October 31: The Midterm Election. With Karen Beckwith, Flora Stone Mather Professor of Political Science, Justin Buchler, Associate Professor of Political Science; and Andrew Lucker, Adjunct Assistant Professor of Political Science. ***Alternative Venue: LL06 B & C at Kelvin Smith Library***

November 7: ROTC Returns to Campus. With Lt. Colonel Donald Hazelwood, Northeast Ohio ROTC Commander and Professor of Military Science, John Carroll University. ***Alternative Venue: Mather House Room 100***

November 14: Perspectives on Human Subjects Research Requirements. With Suzanne Rivera Ph.D., M.S.W., Associate Vice President for Research and Assistant Professor of Bioethics. ***Alternative Venue: LL06 B & C at Kelvin Smith Library***

November 21: Local Government in an Age of Austerity. With David B. Miller, Associate Professor in the Jack, Joseph and Morton Mandel School of Applied Social Sciences and Council President, City of South Euclid.

November 28: Thanksgiving Break

December 5: Godless Democrats and Pious Republicans: Party Activists and the Mythical God Gulf. With Ryan Claassen, Associate Professor of Political Science, Kent State University.

October 20, 2014

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Upcoming Events

The Protests in Hong Kong: Who? Why? What's Next?

With Paul Schroeder, Visting Assistant Professor of Political Science, Timothy Webster, Assistant Professor of Law and Director of East Asian Legal Studies, and Ho Ching Cheung, CWRU Student, Wednesday October 29, 4:15 p.m. - 5:45 p.m., Clark Hall, Room 309, 11130 Bellflower Road,, Cleveland, OH 44106. Sponsored by the Center for Policy Studies. Free and open to the pubic.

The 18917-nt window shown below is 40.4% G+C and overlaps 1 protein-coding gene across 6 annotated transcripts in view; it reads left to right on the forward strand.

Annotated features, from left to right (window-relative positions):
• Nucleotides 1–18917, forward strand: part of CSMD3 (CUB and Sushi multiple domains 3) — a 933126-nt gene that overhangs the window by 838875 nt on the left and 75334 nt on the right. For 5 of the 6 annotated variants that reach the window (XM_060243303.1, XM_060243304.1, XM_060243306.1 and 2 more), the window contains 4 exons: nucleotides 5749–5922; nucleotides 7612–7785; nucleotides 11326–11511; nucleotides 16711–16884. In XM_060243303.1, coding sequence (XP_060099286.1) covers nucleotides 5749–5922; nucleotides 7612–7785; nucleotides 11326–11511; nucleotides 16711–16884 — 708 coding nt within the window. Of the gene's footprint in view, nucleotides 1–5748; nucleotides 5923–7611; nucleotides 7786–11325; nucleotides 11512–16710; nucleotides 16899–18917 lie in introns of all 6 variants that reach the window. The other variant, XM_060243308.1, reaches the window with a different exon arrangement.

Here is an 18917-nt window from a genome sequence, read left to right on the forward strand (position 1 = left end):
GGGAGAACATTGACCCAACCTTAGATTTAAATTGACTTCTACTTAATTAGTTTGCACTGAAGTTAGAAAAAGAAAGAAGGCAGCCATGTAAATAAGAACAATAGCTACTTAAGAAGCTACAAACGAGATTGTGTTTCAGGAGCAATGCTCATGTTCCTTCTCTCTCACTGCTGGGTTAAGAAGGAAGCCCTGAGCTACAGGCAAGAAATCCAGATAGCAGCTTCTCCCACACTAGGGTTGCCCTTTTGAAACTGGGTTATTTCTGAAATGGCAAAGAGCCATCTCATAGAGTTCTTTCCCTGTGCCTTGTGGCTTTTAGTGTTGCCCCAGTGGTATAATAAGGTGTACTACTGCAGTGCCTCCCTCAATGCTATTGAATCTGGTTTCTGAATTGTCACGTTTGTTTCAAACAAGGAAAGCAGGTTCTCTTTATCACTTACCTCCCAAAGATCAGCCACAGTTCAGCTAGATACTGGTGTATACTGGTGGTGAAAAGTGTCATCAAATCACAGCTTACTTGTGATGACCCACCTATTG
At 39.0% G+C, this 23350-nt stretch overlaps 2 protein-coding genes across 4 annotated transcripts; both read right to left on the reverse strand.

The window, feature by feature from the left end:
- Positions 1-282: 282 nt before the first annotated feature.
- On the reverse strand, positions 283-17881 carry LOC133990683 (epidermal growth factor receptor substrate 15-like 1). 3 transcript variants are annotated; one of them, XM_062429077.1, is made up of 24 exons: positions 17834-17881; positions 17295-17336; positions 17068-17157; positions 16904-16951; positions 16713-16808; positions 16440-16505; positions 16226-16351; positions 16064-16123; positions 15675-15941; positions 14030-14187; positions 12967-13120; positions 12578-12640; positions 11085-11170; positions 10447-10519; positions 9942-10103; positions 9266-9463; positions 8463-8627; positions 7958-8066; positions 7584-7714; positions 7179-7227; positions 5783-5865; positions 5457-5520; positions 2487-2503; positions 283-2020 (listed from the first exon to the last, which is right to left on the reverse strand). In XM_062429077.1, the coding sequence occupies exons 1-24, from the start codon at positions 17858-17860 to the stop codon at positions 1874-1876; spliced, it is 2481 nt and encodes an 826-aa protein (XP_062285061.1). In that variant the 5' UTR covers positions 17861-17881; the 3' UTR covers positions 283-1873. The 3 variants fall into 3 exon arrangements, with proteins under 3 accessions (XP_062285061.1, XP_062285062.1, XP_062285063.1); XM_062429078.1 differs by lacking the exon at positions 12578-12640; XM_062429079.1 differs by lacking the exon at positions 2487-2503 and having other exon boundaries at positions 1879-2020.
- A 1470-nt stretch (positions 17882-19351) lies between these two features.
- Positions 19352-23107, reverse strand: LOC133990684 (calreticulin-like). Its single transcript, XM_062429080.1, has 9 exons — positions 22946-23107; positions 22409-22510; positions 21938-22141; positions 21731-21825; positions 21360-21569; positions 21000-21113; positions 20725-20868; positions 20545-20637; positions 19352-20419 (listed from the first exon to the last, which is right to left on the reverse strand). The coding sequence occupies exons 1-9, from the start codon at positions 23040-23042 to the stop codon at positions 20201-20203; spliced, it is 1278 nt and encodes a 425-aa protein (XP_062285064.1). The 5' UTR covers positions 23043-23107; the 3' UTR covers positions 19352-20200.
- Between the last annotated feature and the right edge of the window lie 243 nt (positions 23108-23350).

"Disobey and Grasp Your Destiny." So read many banners on September 22, as the Occupy Central with Love and Peace movement began protests designed to shut down parts of Hong Kong's central business district as a way to demand democratic elections for Hong Kong's chief executive in 2017. But what kind of future may result? How wide and deep is the protesters' support? What explains both the protests and the Chinese government's reaction? How do the protests, and China's reaction, fit into the historic patterns of Chinese politics? Three expert members of our campus community will lead discussion of these questions.

Ho Ching Cheung will give his perspective as a student from Hong Kong who has been studying the events. Paul Schroeder, Visiting Assistant Professor of Political Science, has studied China for three decades. Before coming to CWRU, Paul worked for the National Committee on U.S. China Relations and managed a firm advising American companies on doing business in China. Timothy Webster, Assistant Professor of Law and Director of East Asian Legal Studies, has studied China's policymaking on issues including human rights, trade policy, and employment discrimination, and teaches courses about law and the legal system in China.

October 2014







































About the Friday Lunch Newsletter